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Fish nursery gives endangered razorback sucker babies a fin up in survival

Utah Division of Wildlife Resources biologist Sam Brockdorff holds a juvenile razorback sucker.
Katherine Creighton
Utah DWR
Utah Division of Wildlife Resources biologist Sam Brockdorff holds a juvenile razorback sucker at the nursery this fall before releasing it into the Colorado River.

Imagine you’re a baby razorback sucker fish.

You start life as a tiny larva that looks like a half-inch translucent noodle. To make it to adulthood, you have to brave the big, bad Colorado River — without getting eaten.

That challenging feat has become even harder in recent decades. Dams and diversions on the river have reduced the flooding that historically created safe, still backwater pools where these little guys thrived, and the introduction of predatory invasive fish species means there are more hungry mouths out to get them.

Sam Brockdorff, a biologist with the Utah Division of Wildlife Resources, said his team started to find the tags they’d attached to baby razorback suckers in the bellies of large, sharp-toothed walleyes.

“That's kind of where the big disconnect occurs,” Brockdorff said. “We find the larva, but we don't actually find them really advancing beyond [that] into the next stage of life.”

A new project near Moab, however, is giving these baby suckers a leg, or a fin, up. It’s a fish nursery on the Scott and Norma Matheson Wetlands Preserve run by The Nature Conservancy and the Utah Division of Wildlife Resources.

It aims to artificially engineer the backwater pools that used to form more often when the river would overrun its banks.

It has everything a little wild larva born in the Colorado River could ask for. A nice, quiet pond with a channel that connects to the river, complete with a gate that opens or closes the channel’s flow and a screen that keeps larger, predatory fish out.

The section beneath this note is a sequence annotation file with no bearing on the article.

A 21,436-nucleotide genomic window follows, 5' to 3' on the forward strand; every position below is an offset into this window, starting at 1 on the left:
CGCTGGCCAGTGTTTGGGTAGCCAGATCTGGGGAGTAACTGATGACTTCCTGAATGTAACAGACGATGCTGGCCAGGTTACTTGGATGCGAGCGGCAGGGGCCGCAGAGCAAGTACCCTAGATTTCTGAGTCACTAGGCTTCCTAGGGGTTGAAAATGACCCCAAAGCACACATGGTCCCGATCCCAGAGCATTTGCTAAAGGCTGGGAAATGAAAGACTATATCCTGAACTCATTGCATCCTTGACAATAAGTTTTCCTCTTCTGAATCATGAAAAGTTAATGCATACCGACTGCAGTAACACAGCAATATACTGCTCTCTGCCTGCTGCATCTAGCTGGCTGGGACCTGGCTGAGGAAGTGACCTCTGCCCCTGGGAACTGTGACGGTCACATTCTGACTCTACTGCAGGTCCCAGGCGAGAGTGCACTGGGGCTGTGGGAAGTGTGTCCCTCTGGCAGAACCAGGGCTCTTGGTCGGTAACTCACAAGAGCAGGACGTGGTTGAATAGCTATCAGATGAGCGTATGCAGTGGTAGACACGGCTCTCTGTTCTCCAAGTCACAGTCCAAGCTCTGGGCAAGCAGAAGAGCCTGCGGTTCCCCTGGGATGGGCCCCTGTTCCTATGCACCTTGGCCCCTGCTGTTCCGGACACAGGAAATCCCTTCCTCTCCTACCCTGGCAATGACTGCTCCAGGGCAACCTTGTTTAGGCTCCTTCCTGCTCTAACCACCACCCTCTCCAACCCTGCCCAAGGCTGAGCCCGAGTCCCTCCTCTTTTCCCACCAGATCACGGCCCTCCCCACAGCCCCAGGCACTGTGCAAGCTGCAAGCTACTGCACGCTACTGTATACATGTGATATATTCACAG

By 2021, crews completed construction of the pond — including a pipeline from a nearby spring to ward off summer evaporation — and the nursery was ready to welcome its first class of fish babies.

Aerial photo showing the construction of the Matheson Wetlands Preserve’s fish nursery pond
Courtesy of The Nature Conservancy
An aerial photo shows the construction of the Matheson Wetlands Preserve’s fish nursery pond and the channel connecting it to the Colorado River in the background in 2020.

Things started off slow. In its first two years combined, only around six baby razorback suckers lived long enough to be released.

This fall, however, the nursery saw a breakthrough, releasing 51 juvenile razorback suckers back into the Colorado River.

Linda Whitham, Central Canyonlands program manager for The Nature Conservancy, said it was a relief.

“For us who have been there on the ground floor from the beginning, it's just so exciting and rewarding that we had such large numbers.”

The fish are endemic to the Colorado River, found nowhere else in the world. Since these suckers can live more than 40 years, she said, the impacts of this work could be felt in the river for a long time.

So why did the project work so well this year? All the extra flow coming downstream from the wet winter was a big help, Brockdorff said.

But the season brought extra challenges, too. The river spilled into one part of the wetland this spring, allowing some predatory fish in. He worried there may not be any razorback suckers left by fall.

When it came time to release the fish back into the river, Brockdorff and others stood in the channel, waist-deep in waders, identifying and counting the young suckers as they caught them in nets. A few inches long now, each fish got tagged with a transponder, so Brockdorff’s team will be able to track where they go from here.

It’ll be especially exciting to follow their progress, Brockdorff said, because this new generation of fish was born in the wild, unlike their parents born in hatchery programs.

“They've been experiencing predator avoidance since the day they were born,” he said. “So it's just going to be really exciting to see what these wild fish are able to do here in the future.”

The nursery pond likely won’t be this successful every year, Whitham said. It’ll depend a lot on how high the river flows. But this year’s batch of young fish shows the potential impact projects like this one can have.

Helping at least some of these fish get back into the ecosystem where they belong, she said, is a step in the right direction for repairing the Colorado River.

“[The razorback suckers] are a barometer of how healthy the river system is, and they're showing us that things are out of alignment,” she said. “We're — I hope — on the road to course-correcting by improving conditions for not just the razorback sucker, but for other organisms as well.”

David Condos is KUER’s southern Utah reporter based in St. George.
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